July 24, 2014
My last two weeks in Bluefields went really well. My second-to-last week I used Google Fusion Tables to make the map of the biosand filters that were sponsored by a certain French company, Adour-Garonne, and encode data about the filters so when a point on the map is clicked you can see the data and a picture of the family with their filter. The map will be set to the donor so they can see the impact that their money has had. It will also be used internally at blueEnergy so employees can see the locations and find the filters more easily.
Screenshot of the final map
After finishing the map, I spent my last week making a user guide to creating and using the map, so future employees of blueEnergy can continue to update the map with new data about the filters and make similar maps about different projects in the future.
Front cover of guide
The last Thursday I went to one of the communities near Bluefields to install a solar panel. We went early in the morning, putting our equipment on a taxi, then a boat, then a bus, until we got to the community of Rocky Point. We attached the panel to a pole and put it up next to the person’s house. Then we installed some wiring and lightbulbs, as well as batteries so the system could be used at night. It was my first experience with electrical wiring and although I cut myself with the wire strippers it was definitely a good experience.
On Friday I gave a presentation to almost all of blueEnergy on the work I had done. I explained the map and the guide and why it’s important for the donors to see the impact of their money. It went well and was a fitting end to my work at blueEnergy. 4
The last Saturday here a bunch of blueEnergy people went to the beach at El Bluff. It was great fun as the weather was great and we had the beach to ourselves. It was a great end to my time in Bluefields.
I had a great experience here. The work I did fit me exactly – it is the type of work I would like to do in the future. The people of blueEnergy are wonderful smart people who really care about making the world a better place, and some of the friendships I made here will last a lifetime. I think it was the best summer of my life.
July 6, 2014
As my sixth week in Bluefields draws to a close I feel that my last week here was my most productive. I have almost finished my house visits to collect data, so I will have the next two weeks to build my map and write my guide to using it.
Last week, apart from house visits, I spent my time researching different software platforms we could use to build a map of the filters in Bluefields. I researched GeoCommons, an open-source web-based platform that allows users to import data from Microsoft Excel; Google FusionTables, an application of Google Drive that allows you to make charts and maps and analyze data; and Google Earth, commonly known as a program that lets you explore the earth with a less well-known ability to integrate data from spreadsheets allowing users to make their own maps. I gave a presentation to Guillaume, the head of blueEnergy Nicaragua, and he decided that for the time being we will use Google Fusion Tables because of the advantages of standardization – since all blueEnergy employees are given Google accounts it will be easier to use. An interesting thing I learned while doing the research is the existence of OpenStreetMaps – it is a website that maps the world, similar to Google Maps, but built and edited by normal people akin to Wikipedia. It is more detailed and accurate than Google Maps, not only in the remote regions of the Southern Atlantic Autonomous Region but even in Berkeley – I definitely learned about places near campus by looking at it!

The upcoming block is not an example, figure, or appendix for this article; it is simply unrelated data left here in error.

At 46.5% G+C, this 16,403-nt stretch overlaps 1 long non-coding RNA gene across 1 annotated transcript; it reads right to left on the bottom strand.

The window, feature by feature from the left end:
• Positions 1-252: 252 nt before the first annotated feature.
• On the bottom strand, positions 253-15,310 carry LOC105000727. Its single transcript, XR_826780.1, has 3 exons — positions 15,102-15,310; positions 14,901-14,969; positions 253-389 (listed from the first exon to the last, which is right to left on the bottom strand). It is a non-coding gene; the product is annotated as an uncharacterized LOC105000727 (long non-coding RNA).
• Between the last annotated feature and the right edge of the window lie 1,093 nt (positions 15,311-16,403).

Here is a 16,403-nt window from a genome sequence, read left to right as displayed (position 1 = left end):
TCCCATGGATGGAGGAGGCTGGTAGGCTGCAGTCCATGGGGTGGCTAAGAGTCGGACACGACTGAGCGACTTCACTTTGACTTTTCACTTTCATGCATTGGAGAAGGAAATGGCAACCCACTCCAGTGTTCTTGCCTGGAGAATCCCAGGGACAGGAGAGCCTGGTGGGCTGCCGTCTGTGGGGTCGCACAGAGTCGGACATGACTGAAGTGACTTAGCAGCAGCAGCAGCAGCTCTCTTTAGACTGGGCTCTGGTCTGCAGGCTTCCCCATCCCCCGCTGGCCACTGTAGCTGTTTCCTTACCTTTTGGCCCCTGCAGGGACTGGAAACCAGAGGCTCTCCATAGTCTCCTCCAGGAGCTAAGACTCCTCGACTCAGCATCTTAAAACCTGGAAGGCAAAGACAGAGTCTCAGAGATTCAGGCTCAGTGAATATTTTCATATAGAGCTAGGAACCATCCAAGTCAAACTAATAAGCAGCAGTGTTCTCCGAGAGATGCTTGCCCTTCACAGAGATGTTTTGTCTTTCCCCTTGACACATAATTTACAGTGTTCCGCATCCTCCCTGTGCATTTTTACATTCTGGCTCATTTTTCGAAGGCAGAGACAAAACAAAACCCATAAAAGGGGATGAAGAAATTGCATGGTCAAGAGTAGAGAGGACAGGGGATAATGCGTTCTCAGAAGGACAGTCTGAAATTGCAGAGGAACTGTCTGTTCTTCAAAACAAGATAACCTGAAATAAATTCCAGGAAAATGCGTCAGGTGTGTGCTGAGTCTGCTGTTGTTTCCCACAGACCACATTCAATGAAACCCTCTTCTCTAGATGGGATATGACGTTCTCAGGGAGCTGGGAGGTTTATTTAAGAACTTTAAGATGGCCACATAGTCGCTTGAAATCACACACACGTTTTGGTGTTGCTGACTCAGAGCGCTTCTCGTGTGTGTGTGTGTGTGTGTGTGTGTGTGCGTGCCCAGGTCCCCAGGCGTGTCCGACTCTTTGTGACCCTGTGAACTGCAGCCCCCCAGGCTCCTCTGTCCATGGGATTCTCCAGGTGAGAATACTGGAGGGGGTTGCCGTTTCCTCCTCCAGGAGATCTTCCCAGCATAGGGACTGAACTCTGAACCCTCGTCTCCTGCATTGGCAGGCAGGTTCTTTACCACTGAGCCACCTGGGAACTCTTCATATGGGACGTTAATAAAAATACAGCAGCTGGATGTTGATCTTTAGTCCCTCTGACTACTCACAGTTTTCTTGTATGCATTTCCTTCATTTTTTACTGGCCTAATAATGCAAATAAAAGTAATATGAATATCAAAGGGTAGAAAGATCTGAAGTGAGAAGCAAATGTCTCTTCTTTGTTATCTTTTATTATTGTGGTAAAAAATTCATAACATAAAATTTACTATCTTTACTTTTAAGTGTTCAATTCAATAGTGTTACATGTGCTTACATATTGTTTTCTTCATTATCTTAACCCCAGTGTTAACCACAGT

Locations of Filters
Last weekend we made a weekend trip to Wawashang and Kahka Creek, two remote communities to the north of Bluefields. Like most of the rural Southern Atlantic Autonomous Region, these communities have no road access – Wawashang is only accessible by panga, as the small passenger boats here are known. Kahka Creek is even more remote: after getting off the panga at Pueblo Nuevo, we had to hike for the better part of an hour uphill through mud to get to the eco-lodge where we would spend the night. Despite the remoteness the eco-lodge in Kahka Creek was quite comfortable and well equipped.
This weekend the other Cal Energy Corps students and I stayed in Bluefields to catch up on work – I had to upload data from my house visits into Google Spreadsheets, and pictures of the filters onto Picasa. Next weekend Katrina and I will travel to install a solar panel system in Rocky Point, another rural community here, which should be exciting. That will be our last weekend trip. Until next time!